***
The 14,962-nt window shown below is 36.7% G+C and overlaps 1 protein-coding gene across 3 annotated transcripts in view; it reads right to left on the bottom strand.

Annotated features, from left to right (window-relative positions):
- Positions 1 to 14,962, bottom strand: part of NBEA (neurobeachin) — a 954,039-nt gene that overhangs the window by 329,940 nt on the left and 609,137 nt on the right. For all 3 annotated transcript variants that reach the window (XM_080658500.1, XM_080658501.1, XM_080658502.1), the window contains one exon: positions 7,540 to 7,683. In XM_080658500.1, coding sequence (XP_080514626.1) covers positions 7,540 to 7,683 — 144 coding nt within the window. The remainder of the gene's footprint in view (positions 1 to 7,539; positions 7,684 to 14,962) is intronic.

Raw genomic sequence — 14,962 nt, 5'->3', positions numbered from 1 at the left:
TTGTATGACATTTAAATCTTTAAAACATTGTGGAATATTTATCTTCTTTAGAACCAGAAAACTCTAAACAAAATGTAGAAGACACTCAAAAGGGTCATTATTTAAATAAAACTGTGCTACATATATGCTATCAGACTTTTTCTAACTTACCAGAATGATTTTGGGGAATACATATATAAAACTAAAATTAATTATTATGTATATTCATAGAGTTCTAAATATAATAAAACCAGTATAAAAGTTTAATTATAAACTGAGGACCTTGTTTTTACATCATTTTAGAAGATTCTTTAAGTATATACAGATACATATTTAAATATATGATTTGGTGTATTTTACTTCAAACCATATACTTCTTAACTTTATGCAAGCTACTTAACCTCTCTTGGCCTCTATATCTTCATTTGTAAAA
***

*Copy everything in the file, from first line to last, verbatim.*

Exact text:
The 14,962-nt window shown below is 36.7% G+C and overlaps 1 protein-coding gene across 3 annotated transcripts in view; it reads right to left on the bottom strand.

Annotated features, from left to right (window-relative positions):
- Positions 1 to 14,962, bottom strand: part of NBEA (neurobeachin) — a 954,039-nt gene that overhangs the window by 329,940 nt on the left and 609,137 nt on the right. For all 3 annotated transcript variants that reach the window (XM_080658500.1, XM_080658501.1, XM_080658502.1), the window contains one exon: positions 7,540 to 7,683. In XM_080658500.1, coding sequence (XP_080514626.1) covers positions 7,540 to 7,683 — 144 coding nt within the window. The remainder of the gene's footprint in view (positions 1 to 7,539; positions 7,684 to 14,962) is intronic.

Raw genomic sequence — 14,962 nt, 5'->3', positions numbered from 1 at the left:
TTGTATGACATTTAAATCTTTAAAACATTGTGGAATATTTATCTTCTTTAGAACCAGAAAACTCTAAACAAAATGTAGAAGACACTCAAAAGGGTCATTATTTAAATAAAACTGTGCTACATATATGCTATCAGACTTTTTCTAACTTACCAGAATGATTTTGGGGAATACATATATAAAACTAAAATTAATTATTATGTATATTCATAGAGTTCTAAATATAATAAAACCAGTATAAAAGTTTAATTATAAACTGAGGACCTTGTTTTTACATCATTTTAGAAGATTCTTTAAGTATATACAGATACATATTTAAATATATGATTTGGTGTATTTTACTTCAAACCATATACTTCTTAACTTTATGCAAGCTACTTAACCTCTCTTGGCCTCTATATCTTCATTTGTAAAA